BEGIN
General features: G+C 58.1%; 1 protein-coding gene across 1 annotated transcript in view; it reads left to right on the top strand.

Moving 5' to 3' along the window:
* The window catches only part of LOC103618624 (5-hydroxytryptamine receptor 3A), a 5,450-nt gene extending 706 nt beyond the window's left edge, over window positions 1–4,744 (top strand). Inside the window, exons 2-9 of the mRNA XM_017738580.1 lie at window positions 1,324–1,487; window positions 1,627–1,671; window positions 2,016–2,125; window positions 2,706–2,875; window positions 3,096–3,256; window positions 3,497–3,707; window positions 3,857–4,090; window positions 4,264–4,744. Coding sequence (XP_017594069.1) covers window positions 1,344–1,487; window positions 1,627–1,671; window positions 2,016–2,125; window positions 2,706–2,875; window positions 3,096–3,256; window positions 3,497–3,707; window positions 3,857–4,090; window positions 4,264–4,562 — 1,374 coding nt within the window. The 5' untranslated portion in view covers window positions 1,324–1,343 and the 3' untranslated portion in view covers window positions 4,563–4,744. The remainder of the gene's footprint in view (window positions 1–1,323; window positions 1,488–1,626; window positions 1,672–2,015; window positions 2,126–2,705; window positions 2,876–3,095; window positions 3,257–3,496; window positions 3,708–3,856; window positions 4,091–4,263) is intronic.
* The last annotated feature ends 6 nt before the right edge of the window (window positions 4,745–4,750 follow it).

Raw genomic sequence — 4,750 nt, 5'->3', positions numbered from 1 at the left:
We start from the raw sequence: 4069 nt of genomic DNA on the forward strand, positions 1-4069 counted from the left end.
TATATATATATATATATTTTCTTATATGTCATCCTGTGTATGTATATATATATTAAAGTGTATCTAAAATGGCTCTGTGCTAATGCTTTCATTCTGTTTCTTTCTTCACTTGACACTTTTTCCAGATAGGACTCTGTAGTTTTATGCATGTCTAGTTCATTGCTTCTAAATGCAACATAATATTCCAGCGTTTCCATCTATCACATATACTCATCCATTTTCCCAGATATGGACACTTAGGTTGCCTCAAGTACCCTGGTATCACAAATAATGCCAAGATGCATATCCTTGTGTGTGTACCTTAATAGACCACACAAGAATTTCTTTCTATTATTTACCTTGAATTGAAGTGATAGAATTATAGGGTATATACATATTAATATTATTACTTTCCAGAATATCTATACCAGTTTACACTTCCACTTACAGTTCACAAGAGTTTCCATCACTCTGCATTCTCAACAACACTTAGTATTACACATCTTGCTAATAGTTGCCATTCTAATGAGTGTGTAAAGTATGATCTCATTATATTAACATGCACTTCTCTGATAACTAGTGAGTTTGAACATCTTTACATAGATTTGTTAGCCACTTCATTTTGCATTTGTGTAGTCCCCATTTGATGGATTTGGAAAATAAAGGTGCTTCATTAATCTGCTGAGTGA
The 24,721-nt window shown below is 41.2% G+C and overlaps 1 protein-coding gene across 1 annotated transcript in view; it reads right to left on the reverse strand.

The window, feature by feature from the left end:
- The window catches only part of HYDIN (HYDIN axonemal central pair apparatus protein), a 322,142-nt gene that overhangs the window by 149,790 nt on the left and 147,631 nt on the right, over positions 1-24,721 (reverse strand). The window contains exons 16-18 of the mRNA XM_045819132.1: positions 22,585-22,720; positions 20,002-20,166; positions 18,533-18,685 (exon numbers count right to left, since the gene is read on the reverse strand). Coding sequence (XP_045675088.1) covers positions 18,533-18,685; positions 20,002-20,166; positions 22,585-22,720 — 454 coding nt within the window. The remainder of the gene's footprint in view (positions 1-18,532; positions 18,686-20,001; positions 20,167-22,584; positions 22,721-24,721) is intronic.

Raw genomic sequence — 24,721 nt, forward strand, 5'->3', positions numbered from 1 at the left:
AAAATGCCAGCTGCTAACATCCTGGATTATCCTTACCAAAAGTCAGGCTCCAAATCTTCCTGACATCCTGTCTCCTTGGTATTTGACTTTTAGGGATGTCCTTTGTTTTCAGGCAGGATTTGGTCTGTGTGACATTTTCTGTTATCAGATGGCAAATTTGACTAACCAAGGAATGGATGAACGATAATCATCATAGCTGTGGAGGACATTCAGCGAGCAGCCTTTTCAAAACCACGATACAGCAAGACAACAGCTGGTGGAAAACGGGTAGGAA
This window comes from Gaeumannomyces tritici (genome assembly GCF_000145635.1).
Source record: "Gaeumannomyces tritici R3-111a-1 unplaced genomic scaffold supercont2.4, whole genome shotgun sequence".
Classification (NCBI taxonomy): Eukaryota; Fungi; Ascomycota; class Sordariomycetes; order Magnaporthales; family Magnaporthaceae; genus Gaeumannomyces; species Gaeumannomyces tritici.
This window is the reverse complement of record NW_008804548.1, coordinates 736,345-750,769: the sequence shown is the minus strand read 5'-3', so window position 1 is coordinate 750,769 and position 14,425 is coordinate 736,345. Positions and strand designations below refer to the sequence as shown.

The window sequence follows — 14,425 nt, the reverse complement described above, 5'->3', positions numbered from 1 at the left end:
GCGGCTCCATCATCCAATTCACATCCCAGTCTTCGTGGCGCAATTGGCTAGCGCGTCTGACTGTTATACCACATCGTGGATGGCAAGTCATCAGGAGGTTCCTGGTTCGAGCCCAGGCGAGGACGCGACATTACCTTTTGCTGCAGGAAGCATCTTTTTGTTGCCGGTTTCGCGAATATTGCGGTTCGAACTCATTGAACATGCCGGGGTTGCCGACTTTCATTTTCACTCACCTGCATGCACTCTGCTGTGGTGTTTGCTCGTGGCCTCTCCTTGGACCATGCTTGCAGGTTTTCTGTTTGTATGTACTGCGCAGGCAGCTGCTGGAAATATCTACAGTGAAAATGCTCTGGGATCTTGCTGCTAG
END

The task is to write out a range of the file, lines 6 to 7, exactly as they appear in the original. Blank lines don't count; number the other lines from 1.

We start from the raw sequence: 4069 nt of genomic DNA on the forward strand, positions 1-4069 counted from the left end.
TATATATATATATATATTTTCTTATATGTCATCCTGTGTATGTATATATATATTAAAGTGTATCTAAAATGGCTCTGTGCTAATGCTTTCATTCTGTTTCTTTCTTCACTTGACACTTTTTCCAGATAGGACTCTGTAGTTTTATGCATGTCTAGTTCATTGCTTCTAAATGCAACATAATATTCCAGCGTTTCCATCTATCACATATACTCATCCATTTTCCCAGATATGGACACTTAGGTTGCCTCAAGTACCCTGGTATCACAAATAATGCCAAGATGCATATCCTTGTGTGTGTACCTTAATAGACCACACAAGAATTTCTTTCTATTATTTACCTTGAATTGAAGTGATAGAATTATAGGGTATATACATATTAATATTATTACTTTCCAGAATATCTATACCAGTTTACACTTCCACTTACAGTTCACAAGAGTTTCCATCACTCTGCATTCTCAACAACACTTAGTATTACACATCTTGCTAATAGTTGCCATTCTAATGAGTGTGTAAAGTATGATCTCATTATATTAACATGCACTTCTCTGATAACTAGTGAGTTTGAACATCTTTACATAGATTTGTTAGCCACTTCATTTTGCATTTGTGTAGTCCCCATTTGATGGATTTGGAAAATAAAGGTGCTTCATTAATCTGCTGAGTGA